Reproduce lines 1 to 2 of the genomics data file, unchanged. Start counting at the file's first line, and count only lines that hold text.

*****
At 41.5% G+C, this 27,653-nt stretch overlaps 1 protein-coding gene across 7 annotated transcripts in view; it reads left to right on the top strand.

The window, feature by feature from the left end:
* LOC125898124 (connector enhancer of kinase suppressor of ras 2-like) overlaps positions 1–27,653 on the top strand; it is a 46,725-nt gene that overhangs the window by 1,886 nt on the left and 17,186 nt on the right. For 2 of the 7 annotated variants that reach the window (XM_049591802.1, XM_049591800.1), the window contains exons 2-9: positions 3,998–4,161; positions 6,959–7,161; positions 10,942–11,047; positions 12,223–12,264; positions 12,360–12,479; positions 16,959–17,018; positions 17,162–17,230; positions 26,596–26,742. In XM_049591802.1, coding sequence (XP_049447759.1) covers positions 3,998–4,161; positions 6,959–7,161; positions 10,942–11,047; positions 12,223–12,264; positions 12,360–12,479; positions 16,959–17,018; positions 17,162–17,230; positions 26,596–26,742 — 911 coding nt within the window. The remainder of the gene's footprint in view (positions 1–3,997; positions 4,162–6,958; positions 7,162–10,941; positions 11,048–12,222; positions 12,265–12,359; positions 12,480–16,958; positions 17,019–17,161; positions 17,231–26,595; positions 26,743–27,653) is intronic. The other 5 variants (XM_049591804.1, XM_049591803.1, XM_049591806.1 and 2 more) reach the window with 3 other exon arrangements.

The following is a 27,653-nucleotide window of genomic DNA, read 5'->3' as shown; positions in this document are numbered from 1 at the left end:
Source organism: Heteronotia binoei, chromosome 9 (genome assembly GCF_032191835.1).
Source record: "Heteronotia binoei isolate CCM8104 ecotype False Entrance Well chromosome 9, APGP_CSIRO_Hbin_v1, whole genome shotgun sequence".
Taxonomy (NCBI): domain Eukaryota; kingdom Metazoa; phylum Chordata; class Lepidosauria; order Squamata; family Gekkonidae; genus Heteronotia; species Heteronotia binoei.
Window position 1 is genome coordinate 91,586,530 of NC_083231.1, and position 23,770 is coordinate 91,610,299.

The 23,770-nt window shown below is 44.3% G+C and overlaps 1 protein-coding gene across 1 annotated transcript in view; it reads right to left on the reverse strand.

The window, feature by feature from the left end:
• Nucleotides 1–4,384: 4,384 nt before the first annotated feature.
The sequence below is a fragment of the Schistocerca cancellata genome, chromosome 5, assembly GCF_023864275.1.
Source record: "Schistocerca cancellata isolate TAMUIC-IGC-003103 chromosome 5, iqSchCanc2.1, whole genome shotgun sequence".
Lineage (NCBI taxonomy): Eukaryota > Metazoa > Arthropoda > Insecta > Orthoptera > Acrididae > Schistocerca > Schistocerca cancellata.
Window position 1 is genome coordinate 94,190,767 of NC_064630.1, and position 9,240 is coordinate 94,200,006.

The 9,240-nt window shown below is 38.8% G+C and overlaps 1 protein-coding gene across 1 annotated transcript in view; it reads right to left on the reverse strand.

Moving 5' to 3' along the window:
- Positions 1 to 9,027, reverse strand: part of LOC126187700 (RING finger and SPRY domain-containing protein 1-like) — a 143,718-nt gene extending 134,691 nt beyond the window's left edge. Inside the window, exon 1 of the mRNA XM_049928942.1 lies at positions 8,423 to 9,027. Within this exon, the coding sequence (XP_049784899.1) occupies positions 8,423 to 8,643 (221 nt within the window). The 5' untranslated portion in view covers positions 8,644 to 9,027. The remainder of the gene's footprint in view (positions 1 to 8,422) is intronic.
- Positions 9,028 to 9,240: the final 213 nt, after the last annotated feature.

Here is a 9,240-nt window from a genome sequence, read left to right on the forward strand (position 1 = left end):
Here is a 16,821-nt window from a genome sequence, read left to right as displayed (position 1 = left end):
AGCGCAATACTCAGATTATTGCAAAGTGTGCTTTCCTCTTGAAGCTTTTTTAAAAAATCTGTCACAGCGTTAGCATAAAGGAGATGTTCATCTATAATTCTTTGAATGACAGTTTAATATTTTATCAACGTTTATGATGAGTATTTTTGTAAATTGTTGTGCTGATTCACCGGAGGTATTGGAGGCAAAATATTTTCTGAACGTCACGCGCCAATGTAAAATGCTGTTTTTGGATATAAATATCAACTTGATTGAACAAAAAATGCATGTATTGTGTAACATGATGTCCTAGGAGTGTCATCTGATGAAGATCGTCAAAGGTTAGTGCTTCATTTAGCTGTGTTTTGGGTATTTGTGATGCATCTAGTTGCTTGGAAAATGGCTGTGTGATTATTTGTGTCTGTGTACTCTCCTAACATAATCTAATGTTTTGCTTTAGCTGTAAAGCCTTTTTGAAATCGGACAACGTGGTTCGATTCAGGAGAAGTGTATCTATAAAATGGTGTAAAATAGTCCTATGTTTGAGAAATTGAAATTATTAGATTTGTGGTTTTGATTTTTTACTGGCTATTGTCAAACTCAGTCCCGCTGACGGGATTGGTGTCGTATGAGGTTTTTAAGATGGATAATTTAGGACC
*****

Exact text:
At 41.5% G+C, this 27,653-nt stretch overlaps 1 protein-coding gene across 7 annotated transcripts in view; it reads left to right on the top strand.

The window, feature by feature from the left end: